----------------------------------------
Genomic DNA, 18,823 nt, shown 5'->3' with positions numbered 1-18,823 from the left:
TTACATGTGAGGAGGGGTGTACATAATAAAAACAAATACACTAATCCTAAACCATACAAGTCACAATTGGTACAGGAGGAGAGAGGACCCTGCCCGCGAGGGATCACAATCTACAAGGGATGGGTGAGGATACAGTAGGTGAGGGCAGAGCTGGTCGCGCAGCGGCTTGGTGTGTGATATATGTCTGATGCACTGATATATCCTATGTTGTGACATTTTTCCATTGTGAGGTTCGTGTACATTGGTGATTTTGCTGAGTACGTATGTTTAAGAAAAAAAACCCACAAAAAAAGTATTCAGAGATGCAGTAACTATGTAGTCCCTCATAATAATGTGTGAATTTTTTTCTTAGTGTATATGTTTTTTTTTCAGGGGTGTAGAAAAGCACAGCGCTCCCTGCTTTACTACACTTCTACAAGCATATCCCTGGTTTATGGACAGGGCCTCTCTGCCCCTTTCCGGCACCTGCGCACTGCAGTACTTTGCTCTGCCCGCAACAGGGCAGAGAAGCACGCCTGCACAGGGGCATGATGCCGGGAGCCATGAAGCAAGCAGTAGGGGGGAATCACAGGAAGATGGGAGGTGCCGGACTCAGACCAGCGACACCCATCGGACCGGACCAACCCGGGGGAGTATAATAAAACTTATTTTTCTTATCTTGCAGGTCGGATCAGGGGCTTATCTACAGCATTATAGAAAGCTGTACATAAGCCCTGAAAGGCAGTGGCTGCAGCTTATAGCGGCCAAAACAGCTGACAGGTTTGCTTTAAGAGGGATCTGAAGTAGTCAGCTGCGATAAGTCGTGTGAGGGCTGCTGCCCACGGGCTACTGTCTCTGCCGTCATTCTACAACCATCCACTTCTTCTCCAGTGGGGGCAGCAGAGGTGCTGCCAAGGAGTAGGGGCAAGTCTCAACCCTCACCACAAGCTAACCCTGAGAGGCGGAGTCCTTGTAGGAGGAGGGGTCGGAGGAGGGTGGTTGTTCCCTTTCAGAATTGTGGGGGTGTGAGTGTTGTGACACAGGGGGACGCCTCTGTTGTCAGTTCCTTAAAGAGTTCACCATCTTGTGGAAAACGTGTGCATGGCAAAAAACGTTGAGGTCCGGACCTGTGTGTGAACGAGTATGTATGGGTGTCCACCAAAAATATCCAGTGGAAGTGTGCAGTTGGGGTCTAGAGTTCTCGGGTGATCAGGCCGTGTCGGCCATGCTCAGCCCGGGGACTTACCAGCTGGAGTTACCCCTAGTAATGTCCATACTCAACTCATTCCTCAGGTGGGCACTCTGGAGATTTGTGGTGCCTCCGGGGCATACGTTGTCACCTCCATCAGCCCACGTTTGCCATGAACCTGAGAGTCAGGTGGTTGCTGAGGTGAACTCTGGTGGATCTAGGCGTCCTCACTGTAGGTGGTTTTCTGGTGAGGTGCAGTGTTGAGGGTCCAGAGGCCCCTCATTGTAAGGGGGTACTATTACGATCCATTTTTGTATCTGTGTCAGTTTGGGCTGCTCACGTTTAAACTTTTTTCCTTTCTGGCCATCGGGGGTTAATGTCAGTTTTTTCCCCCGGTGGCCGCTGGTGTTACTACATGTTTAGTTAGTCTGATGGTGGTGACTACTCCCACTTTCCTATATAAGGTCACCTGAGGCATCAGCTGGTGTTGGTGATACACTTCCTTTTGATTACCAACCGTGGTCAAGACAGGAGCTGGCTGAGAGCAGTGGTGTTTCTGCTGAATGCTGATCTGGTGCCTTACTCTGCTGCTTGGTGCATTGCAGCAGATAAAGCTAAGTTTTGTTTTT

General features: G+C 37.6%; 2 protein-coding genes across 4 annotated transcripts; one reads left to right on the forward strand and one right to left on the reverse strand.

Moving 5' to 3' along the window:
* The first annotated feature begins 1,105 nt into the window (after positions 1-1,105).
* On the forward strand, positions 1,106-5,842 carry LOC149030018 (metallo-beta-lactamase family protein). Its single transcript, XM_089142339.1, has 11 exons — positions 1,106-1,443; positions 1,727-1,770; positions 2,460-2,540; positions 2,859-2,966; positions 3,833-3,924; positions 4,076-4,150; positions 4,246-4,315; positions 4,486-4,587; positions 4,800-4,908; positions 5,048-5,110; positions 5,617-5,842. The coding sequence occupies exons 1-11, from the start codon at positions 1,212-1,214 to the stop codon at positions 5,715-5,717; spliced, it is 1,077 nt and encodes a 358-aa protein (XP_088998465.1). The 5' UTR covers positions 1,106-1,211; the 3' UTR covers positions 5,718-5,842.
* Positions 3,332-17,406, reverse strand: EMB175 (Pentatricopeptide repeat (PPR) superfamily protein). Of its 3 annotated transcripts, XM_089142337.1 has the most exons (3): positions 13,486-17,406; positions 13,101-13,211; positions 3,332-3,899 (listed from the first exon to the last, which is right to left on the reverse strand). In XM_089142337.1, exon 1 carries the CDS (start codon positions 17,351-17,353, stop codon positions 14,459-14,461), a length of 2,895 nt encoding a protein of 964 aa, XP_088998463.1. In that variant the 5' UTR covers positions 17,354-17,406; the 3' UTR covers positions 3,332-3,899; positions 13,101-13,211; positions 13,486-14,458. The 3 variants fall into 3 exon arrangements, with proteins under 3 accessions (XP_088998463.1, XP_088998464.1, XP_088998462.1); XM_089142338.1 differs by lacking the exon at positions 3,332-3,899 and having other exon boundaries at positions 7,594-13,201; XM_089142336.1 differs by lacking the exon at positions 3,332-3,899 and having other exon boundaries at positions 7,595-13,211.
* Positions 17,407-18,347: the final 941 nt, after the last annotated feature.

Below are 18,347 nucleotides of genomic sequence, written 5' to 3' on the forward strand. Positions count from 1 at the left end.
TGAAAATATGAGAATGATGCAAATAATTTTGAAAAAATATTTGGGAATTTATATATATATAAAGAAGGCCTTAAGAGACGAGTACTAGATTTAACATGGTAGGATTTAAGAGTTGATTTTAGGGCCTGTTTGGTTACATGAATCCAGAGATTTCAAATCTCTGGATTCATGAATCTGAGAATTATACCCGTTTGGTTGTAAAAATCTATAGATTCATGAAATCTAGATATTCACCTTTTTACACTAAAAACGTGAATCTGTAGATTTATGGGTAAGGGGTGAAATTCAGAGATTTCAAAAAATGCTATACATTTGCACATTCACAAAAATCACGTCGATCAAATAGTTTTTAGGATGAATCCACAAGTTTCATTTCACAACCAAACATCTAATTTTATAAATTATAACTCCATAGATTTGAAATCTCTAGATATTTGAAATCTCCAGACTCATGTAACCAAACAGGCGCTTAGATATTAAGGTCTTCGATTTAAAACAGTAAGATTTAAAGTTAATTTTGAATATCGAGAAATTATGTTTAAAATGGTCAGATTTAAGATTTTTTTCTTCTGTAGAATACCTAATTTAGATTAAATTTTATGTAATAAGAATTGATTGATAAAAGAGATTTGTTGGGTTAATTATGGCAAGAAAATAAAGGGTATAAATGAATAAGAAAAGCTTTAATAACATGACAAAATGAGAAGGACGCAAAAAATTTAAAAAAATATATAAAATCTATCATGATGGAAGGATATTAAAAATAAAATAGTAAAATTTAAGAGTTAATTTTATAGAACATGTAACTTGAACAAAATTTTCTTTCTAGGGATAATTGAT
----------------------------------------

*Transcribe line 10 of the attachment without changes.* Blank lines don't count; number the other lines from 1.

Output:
TGAAAATATGAGAATGATGCAAATAATTTTGAAAAAATATTTGGGAATTTATATATATATAAAGAAGGCCTTAAGAGACGAGTACTAGATTTAACATGGTAGGATTTAAGAGTTGATTTTAGGGCCTGTTTGGTTACATGAATCCAGAGATTTCAAATCTCTGGATTCATGAATCTGAGAATTATACCCGTTTGGTTGTAAAAATCTATAGATTCATGAAATCTAGATATTCACCTTTTTACACTAAAAACGTGAATCTGTAGATTTATGGGTAAGGGGTGAAATTCAGAGATTTCAAAAAATGCTATACATTTGCACATTCACAAAAATCACGTCGATCAAATAGTTTTTAGGATGAATCCACAAGTTTCATTTCACAACCAAACATCTAATTTTATAAATTATAACTCCATAGATTTGAAATCTCTAGATATTTGAAATCTCCAGACTCATGTAACCAAACAGGCGCTTAGATATTAAGGTCTTCGATTTAAAACAGTAAGATTTAAAGTTAATTTTGAATATCGAGAAATTATGTTTAAAATGGTCAGATTTAAGATTTTTTTCTTCTGTAGAATACCTAATTTAGATTAAATTTTATGTAATAAGAATTGATTGATAAAAGAGATTTGTTGGGTTAATTATGGCAAGAAAATAAAGGGTATAAATGAATAAGAAAAGCTTTAATAACATGACAAAATGAGAAGGACGCAAAAAATTTAAAAAAATATATAAAATCTATCATGATGGAAGGATATTAAAAATAAAATAGTAAAATTTAAGAGTTAATTTTATAGAACATGTAACTTGAACAAAATTTTCTTTCTAGGGATAATTGAT